Famed Chapman House changes hands
The stately Apalachicola home of famed 19th century botanist Alvan Chapman, painstakingly restored a decade ago with plans to be revitalized as a museum, is under new ownership.
At a Sept. 1 closing, The Chapman House Museum Inc., of which Helen Tudor serves as president, sold the 82 Sixth Street house to Chapman House Inc., for $950,000.
The new owners from Oxford, Mississippi, real estate investor Patrick Ferguson, and his wife Lauren, a real estate broker, are excited about the prospect of keeping the house open in some fashion to the public, but haven’t yet hammered out details of the form that will take.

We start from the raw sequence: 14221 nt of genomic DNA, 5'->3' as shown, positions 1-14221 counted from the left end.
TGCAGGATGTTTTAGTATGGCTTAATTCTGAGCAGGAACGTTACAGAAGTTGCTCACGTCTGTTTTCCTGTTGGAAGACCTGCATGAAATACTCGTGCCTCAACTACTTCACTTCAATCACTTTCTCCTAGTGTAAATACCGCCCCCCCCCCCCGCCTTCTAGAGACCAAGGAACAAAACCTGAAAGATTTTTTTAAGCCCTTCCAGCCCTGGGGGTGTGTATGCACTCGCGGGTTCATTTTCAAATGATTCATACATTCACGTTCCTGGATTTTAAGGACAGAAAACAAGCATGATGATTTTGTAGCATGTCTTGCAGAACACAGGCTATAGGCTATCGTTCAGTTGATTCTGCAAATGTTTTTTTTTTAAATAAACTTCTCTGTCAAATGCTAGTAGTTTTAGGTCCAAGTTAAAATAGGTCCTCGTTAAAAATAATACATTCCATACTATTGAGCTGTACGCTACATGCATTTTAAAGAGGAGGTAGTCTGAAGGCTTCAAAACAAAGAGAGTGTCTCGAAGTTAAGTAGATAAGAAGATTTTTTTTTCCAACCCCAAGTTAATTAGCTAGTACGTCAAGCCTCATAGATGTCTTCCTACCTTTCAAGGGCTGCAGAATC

“We purchased the Chapman House because of its sheer beauty and historical significance,” said Patrick Ferguson, 36. “The former owner has done a marvelous job with the restoration, bringing the property back to its original design, and we plan to continue this process and to bring life back to the house and the gardens.
“We do not have any definite plans for the use of the property moving forward but we are excited to have the opportunity to be a part of its history,” he said.
Handling the sale was veteran real estate broker Helen Spohrer, with Berkshire Hathaway HomeServices Beach Properties of Florida. She said due to the circumstances surrounding Tudor’s decision to put the house on the market earlier this year, it could be considered a distressed sale, meaning the property had to be sold more quickly than is typically the case.
Spohrer estimated a lengthier marketing period might have yielded as much as a 25 to 30 percent higher price.